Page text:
After a short stay, the Blu Parrot has flown its Saugatuck nest.
The restaurant, which opened last October at 60 Charles St., became known for live music and dancing. The Blu Parrot's closing Wednesday was announced by management with a post on its Facebook page, a message on its phone line and a sign posted in its front entrance.
"To all of our friends, customers and those in the music community that have supported the Blu Parrot, we are shutting down operations while we wait for the sale of the business to be completed," the Facebook post said. "We have had the honor and pleasure of meeting so many great people while were here which made a big difference to us and have exemplified the need for a live music venue in this area."
The Blu Parrot opened in an approximately 3,000-square-foot space yards from Interstate 95's Exit 17. The building was formerly occupied by Jasmine, an Asian cuisine restaurant that closed in 2010, and for years before that, the Arrow restaurant.
Lubarsky positioned the restaurant as a lively gathering spot where patrons could enjoy "eclectic" fare, while also taking in performances spanning genres such as blues, rock, jazz and gospel. It also featured a vibrant interior decor highlighted by many local artists' works.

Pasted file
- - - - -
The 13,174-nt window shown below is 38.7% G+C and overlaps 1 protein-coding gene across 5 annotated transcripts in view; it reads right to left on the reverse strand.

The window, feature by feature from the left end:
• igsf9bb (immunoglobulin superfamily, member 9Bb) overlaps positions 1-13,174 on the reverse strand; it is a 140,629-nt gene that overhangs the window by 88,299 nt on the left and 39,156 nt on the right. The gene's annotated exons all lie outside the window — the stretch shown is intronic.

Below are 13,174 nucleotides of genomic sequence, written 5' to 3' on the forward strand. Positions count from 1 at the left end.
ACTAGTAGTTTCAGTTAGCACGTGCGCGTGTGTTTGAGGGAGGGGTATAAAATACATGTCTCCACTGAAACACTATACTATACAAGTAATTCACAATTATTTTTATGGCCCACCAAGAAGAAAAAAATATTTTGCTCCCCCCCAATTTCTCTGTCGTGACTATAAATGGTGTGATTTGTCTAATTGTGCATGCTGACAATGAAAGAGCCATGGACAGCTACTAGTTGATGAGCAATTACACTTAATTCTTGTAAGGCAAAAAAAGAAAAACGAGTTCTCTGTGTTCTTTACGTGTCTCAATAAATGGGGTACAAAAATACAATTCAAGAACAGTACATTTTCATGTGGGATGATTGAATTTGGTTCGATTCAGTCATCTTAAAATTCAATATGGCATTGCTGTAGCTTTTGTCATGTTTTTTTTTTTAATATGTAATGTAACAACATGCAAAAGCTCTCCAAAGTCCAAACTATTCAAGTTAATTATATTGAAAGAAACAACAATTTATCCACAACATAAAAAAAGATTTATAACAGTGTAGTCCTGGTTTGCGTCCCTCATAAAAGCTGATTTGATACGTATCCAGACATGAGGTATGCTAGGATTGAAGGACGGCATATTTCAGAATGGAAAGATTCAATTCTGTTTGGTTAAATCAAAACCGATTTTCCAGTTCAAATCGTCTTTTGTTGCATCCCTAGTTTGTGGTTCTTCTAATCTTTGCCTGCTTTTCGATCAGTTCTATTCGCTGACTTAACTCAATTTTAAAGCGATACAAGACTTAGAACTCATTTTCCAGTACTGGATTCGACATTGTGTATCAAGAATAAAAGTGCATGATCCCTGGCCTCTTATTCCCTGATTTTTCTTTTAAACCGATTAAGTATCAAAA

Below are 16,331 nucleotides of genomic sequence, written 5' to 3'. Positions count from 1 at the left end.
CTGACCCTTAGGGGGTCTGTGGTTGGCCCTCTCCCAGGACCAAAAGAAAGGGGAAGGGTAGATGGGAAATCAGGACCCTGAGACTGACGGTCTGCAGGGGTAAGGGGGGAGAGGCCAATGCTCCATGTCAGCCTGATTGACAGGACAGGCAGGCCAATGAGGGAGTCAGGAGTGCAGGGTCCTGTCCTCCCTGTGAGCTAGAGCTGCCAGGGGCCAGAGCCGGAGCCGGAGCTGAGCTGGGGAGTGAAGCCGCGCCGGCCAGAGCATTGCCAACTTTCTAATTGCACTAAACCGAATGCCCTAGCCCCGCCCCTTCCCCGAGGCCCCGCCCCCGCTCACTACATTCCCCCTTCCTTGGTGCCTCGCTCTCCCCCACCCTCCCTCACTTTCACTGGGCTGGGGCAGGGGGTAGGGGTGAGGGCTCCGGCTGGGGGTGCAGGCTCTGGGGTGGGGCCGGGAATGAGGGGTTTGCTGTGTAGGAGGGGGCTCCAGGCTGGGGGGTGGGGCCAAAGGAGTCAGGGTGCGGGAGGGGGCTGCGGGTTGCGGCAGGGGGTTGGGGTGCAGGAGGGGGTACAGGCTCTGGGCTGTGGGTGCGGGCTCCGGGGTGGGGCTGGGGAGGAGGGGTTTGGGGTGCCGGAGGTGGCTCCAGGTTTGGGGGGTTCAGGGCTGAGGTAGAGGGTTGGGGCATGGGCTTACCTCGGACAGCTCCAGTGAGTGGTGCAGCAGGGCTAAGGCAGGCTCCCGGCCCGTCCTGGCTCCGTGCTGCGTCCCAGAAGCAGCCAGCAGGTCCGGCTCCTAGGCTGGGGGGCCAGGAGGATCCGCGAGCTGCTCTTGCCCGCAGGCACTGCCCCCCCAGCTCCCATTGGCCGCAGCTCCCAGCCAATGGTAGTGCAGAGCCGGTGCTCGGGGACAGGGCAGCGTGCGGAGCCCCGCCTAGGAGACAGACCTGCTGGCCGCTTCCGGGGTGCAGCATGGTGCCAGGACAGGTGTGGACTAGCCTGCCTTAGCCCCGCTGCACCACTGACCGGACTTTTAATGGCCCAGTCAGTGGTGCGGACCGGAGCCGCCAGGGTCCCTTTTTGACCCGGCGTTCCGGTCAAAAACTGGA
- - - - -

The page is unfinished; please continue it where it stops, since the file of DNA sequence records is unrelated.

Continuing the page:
It remained a focal point of the Saugatuck dining scene until its closing. On Saturday, it hosted an outdoor luncheon for the Westport Electric Car Club Road Rally participants and spectators.
Dozens of patrons and performers have paid tribute to the restaurant on its Facebook page.
"Sorry to see you go," wrote John Ratso Gerardi. "Adam, all the best to you in whatever you do. We had a blast playing the Blu Parrot."
A Westport native, Lubarsky is an experienced restaurateur. At 23, he opened the Georgetown Saloon in 1978. He owned the restaurant until 2004; the saloon closed earlier this year. In the 1980s, Lubarsky owned two other restaurants: Appaloosa in South Norwalk in a space now occupied by the Black Bear Saloon on Washington Street and Georgetown Saloon South in Deerfield Beach, Fla.
His Saugatuck roots date to 1969, when he got his start as a 15-year-old busboy at the Railroad Place restaurant Mario's Place.
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